Get ready for a solid six months of hater anticipation for Star Trek Into Darkness.
When J.J. Abrams’ 2009 Star Trek reboot went into production, the Trek franchise was on its last legs. The last movie, Star Trek Nemesis, had bombed, and Star Trek Enterprise, the latest spin-off TV series, had been ignominiously cancelled after four struggling years. Even Star Trek Voyager, the not-very-well-liked spin-off, had managed to run a full seven years on Paramount’s syndicated TV network. Interest in Trek was at an all-time low.
Abrams, with writers Alex Kurtzman, Roberto Orci and an uncredited Damon Lindelof, took advantage of the lull to do their own Star Trek treatment, and by any practical standards, the result was a roaring success. Their Star Trek was one of the highest grossing films in the franchise, and it also got some of the best reviews of any Trek movie since Nicholas Meyer’s The Wrath of Khan. It undoubtedly revitalized interest in the series, both from general audiences and Paramount itself, which committed to a follow-up coming out in 2013: Star Trek Into Darkness.
So, why is it that there is no better way to send your average Star Trek fan into paroxysms of rage than to mention the 2009 movie and/or its upcoming sequel? There’s a hardcore group of fans convinced that Abrams hates their beloved franchise and made his movie specifically to make fun of them. They hate the Abrams approach to Trek. They hate its lens flares. They hate Chris Pine’s non-Shakespearean interpretation of James T. Kirk. They hate its action movie tropes and they hate the new Enterprise’s brewery-like engineering deck (in fact this might be the most oft-cited criticism of the movie). They hate its… fun.
A few months ago, fans got in an uproar over the sequel’s title: Star Trek Into Darkness. OK, not much of a title. But is it any worse than The Dark Knight Rises? Both sound like typical marketing approach, modern movie franchise titles. But one had fans salivating while the other had fans foaming at the mouth. It’s amazing the amount of energy some fans have put into hating Abrams’ Trek — just mentioning it on any Trekkie-frequented message board is the equivalent of chumming shark-infested waters. And it’s somewhat understandable, because Abrams did something like a funhouse mirror version of Star Trek, refusing to take the franchise’s science seriously, creating a clownish version of Kirk, blowing up Vulcan (Oops, tardy spoiler alert!) and killing Spock’s mom (Another alert!). But as goofy as Trek 2009 often was, it was also wildly entertaining and actually evoked more of the dramatic power of the original series than most of the previous films. Best of all, it didn’t feature geriatric actors who looked like they would break a hip if they threw a punch.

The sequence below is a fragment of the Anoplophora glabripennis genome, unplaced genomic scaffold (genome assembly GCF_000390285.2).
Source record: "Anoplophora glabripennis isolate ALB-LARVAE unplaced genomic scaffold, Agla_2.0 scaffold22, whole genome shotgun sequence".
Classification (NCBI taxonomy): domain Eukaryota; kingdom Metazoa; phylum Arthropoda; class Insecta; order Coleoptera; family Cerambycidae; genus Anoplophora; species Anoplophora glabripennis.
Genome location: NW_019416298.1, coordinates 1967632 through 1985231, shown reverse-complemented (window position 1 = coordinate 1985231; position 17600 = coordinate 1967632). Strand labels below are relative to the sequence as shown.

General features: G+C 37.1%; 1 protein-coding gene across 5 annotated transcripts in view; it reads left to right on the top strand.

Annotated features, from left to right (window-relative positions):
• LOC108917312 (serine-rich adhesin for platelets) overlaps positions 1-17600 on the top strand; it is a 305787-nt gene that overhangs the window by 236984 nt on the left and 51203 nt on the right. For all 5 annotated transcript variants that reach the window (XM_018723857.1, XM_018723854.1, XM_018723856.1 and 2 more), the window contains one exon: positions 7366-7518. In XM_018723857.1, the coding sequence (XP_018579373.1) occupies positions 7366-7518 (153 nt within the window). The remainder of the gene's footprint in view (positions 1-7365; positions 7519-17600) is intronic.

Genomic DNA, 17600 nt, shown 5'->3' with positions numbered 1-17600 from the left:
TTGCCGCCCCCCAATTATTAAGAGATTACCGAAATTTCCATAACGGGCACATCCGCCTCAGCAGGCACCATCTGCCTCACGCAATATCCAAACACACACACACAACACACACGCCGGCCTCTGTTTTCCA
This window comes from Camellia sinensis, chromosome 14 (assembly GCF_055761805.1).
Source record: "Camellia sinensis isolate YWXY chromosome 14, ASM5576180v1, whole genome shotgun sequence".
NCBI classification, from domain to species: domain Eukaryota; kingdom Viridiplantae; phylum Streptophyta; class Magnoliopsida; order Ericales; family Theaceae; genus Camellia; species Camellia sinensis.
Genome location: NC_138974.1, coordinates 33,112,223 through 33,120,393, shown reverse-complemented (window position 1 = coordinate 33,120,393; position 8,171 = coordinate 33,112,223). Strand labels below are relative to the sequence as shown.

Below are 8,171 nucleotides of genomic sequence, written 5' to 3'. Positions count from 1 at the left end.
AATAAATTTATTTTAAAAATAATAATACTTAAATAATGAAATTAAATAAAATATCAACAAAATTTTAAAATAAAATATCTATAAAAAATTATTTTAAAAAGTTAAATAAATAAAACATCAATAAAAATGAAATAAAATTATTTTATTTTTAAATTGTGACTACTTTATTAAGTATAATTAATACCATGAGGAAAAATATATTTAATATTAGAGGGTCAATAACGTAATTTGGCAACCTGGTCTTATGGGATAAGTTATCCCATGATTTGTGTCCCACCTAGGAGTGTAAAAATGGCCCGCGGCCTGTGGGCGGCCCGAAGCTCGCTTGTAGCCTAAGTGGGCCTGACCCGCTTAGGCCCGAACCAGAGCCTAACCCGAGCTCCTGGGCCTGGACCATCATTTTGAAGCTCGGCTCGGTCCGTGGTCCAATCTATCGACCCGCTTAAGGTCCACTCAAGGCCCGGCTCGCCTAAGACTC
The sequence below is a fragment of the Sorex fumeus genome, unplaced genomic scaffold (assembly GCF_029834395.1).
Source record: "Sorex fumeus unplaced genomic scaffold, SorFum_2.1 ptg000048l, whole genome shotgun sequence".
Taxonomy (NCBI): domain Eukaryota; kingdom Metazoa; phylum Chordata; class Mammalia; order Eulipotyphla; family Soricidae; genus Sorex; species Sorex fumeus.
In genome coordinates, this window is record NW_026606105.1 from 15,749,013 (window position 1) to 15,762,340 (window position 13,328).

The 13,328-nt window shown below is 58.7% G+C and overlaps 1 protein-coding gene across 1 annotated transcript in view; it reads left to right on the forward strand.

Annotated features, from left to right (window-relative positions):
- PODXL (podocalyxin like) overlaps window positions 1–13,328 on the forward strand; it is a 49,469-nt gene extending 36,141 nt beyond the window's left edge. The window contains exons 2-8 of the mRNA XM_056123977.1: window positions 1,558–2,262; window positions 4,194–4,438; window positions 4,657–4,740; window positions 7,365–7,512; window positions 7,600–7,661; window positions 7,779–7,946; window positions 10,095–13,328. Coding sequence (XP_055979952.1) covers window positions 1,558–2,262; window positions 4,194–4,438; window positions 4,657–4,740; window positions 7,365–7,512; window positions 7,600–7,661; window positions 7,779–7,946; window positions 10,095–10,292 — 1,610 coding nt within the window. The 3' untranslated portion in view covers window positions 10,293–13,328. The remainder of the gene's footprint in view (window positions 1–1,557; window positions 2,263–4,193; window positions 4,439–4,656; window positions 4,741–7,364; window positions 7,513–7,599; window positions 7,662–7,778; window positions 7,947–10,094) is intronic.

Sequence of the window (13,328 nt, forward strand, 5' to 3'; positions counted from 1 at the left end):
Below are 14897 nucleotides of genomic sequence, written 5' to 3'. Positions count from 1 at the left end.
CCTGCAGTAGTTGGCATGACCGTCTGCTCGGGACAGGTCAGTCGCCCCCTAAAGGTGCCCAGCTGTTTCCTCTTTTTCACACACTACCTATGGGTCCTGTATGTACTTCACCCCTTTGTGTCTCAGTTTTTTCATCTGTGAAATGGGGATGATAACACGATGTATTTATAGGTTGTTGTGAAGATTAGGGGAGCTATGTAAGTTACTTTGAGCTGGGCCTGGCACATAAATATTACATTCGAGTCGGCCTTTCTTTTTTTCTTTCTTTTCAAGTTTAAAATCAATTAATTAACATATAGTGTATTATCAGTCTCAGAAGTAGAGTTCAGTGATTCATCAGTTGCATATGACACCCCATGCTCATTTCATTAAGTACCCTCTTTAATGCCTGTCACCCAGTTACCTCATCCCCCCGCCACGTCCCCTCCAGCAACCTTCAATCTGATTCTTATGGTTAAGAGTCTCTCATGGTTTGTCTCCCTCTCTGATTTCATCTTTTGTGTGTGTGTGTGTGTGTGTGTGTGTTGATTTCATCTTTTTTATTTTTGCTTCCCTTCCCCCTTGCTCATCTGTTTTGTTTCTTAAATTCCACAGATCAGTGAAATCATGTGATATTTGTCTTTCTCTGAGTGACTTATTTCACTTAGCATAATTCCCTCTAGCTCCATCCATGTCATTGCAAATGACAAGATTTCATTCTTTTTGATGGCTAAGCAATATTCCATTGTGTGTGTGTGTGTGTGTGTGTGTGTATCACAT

Now Paramount is throwing money at the franchise again — millions to restore Star Trek: The Next Generation for Blu-ray release, and a healthy budget for the new movie. A new generation is discovering Trek’s awesome characters, and even finding Shatner, Nimoy and the gang from the original series on Netflix. So complain away, Trekkers — Abrams is revitalizing Star Trek, and while you’ll probably hate the new movie just as much as the previous one, when you get a brand-new Star Trek TV series in a few years, you can thank J.J. for it.